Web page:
When you click on a link in a web page, your web browser automatically attempts to open that link in the browser window. And now, with various plugins and other features, browsers can open more and more files that they used to be forced to download. Most of the time, this is what we want—after all, we're building web pages. But sometimes you post files to your website that you want people to download to their hard drive rather than view in the browser window.
An HTML download tag seems like the perfect solution. Unfortunately, there is no such thing as an HTML download tag. In order to set up file downloads, you link to the files in the same way you would link to a file to open in the browser window. But there are some ways to force a download anyway, even without a specific tag.
Tell Your Readers About Their Browser Functionality
Every modern browser has what is called a context menu that appears when the right mouse button is clicked (or option plus the mouse button for one-button Macs). When you right click a link one of the options on the context menu is a "Save As..." or "Save link as...". When you choose that, the file on the other side of the link is downloaded to the hard drive, even if it can be opened in the browser. This works even with HTML documents.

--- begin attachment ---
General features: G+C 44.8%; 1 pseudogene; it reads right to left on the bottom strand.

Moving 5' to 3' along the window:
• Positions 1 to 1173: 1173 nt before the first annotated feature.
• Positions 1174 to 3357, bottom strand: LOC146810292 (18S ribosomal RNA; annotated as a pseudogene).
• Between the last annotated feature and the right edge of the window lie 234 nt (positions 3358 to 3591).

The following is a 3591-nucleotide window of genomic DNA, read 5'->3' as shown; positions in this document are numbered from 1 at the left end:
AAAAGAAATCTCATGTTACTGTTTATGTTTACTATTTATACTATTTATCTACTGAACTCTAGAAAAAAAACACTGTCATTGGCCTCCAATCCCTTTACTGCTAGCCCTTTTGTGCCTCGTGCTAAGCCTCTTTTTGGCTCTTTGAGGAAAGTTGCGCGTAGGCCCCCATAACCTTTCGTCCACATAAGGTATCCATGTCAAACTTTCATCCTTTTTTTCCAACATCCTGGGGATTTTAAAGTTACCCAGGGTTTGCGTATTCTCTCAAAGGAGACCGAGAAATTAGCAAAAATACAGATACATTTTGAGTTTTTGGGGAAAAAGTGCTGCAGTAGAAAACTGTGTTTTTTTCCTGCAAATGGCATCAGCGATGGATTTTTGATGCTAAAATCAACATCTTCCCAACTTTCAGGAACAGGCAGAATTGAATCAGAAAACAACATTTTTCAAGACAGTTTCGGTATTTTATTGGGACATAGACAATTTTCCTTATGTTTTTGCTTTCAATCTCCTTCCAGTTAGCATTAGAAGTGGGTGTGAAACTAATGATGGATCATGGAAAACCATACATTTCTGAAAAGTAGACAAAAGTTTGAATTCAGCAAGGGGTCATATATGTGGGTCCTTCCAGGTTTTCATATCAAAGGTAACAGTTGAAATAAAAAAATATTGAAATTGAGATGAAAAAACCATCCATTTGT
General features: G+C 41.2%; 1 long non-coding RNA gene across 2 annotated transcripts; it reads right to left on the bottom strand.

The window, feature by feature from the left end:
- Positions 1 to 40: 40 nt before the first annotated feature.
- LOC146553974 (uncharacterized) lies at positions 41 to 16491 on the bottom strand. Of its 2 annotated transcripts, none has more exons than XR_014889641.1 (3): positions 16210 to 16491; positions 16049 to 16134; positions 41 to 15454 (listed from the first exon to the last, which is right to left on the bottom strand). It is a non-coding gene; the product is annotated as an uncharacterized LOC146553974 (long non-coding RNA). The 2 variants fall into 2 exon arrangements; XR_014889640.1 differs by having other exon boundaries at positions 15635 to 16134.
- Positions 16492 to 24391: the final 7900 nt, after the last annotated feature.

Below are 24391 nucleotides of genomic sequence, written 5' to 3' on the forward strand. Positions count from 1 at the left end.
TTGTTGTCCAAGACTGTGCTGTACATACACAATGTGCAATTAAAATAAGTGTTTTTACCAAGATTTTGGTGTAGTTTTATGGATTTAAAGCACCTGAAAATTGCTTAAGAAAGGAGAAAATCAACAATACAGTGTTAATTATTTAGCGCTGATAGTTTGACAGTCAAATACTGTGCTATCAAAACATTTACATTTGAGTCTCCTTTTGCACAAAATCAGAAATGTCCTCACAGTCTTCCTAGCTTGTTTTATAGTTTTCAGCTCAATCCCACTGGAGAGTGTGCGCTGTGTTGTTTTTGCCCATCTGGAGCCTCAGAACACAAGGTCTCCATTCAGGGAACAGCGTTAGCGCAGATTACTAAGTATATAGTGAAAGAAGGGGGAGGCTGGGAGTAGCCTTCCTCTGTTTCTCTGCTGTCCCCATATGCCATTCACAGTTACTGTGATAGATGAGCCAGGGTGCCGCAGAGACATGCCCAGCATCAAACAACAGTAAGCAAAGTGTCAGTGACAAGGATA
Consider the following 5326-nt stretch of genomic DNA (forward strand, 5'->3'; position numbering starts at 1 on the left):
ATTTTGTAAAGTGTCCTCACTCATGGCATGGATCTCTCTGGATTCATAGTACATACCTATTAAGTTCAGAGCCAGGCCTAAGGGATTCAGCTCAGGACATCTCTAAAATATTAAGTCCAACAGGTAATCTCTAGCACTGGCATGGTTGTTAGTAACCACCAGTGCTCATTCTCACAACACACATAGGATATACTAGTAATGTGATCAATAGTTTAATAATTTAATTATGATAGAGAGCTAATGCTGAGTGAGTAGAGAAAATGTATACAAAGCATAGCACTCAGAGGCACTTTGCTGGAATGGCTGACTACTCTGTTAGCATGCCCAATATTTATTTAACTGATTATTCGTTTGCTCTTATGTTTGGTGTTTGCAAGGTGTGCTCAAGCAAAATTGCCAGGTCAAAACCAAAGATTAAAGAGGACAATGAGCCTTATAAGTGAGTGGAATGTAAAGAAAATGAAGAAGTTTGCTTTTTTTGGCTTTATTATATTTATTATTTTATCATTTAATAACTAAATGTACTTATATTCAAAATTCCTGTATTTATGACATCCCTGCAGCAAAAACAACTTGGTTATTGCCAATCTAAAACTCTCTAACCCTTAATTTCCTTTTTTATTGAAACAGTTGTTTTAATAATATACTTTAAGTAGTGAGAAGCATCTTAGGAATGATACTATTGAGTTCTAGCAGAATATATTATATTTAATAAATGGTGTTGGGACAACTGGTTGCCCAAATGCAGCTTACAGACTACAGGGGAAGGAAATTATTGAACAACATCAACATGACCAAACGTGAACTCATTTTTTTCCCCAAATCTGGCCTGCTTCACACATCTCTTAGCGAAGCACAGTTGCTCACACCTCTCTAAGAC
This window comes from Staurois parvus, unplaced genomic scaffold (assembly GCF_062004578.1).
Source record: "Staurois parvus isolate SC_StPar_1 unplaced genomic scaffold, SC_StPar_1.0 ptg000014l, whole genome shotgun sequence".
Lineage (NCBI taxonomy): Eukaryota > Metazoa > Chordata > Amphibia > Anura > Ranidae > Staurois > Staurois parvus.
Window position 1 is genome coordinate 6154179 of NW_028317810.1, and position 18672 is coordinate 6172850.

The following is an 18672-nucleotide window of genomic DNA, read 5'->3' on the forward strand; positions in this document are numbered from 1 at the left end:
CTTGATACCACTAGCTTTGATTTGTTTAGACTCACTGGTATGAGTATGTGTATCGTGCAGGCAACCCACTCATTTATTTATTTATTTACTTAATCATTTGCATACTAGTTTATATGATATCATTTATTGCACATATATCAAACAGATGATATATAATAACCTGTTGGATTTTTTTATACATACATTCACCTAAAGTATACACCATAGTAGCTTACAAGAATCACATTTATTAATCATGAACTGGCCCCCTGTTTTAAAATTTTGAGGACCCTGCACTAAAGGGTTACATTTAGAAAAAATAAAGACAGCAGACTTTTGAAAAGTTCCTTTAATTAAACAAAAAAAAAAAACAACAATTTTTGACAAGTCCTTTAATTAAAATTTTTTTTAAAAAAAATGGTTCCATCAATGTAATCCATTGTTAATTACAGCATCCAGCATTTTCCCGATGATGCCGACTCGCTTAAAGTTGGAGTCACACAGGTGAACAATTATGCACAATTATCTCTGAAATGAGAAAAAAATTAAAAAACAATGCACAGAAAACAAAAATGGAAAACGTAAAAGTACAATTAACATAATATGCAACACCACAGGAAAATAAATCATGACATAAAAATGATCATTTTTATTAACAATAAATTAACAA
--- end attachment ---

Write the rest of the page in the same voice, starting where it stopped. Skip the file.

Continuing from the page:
The simplest way to emulate an HTML download tag is to simply tell people to right-click on the link to download the file. I typically write something like this:
(Right click or option-click the link and choose "Save As..." to download this file.)
Compress the File to Download
If you want the file to download automatically, then you can use your operating system to compress the file and turn it into a ZIP file. This type of file will download automatically. Here's an article that can help: How to Write a Download Link
Trick the Browser with PHP
Finally, if you know some PHP, you can use a simple 5-line PHP script to force the web browser to download the file without zipping it or asking your readers to do anything. This method relies on HTTP headers to tell the browser that the file is an attachment rather than a web document. Here's an article that explains how to do that: How to Use PHP to Force a File Download
There Isn't an HTML Download Tag, But Now You Don't Need One
It is possible to create a download link that includes features like password protecting the files, count the number of downloads, and other features valuable to file downloads. An HTML tag would not have all the features that everyone wants, so it's better that we use the tools we have. And that gives you a better looking and functioning website.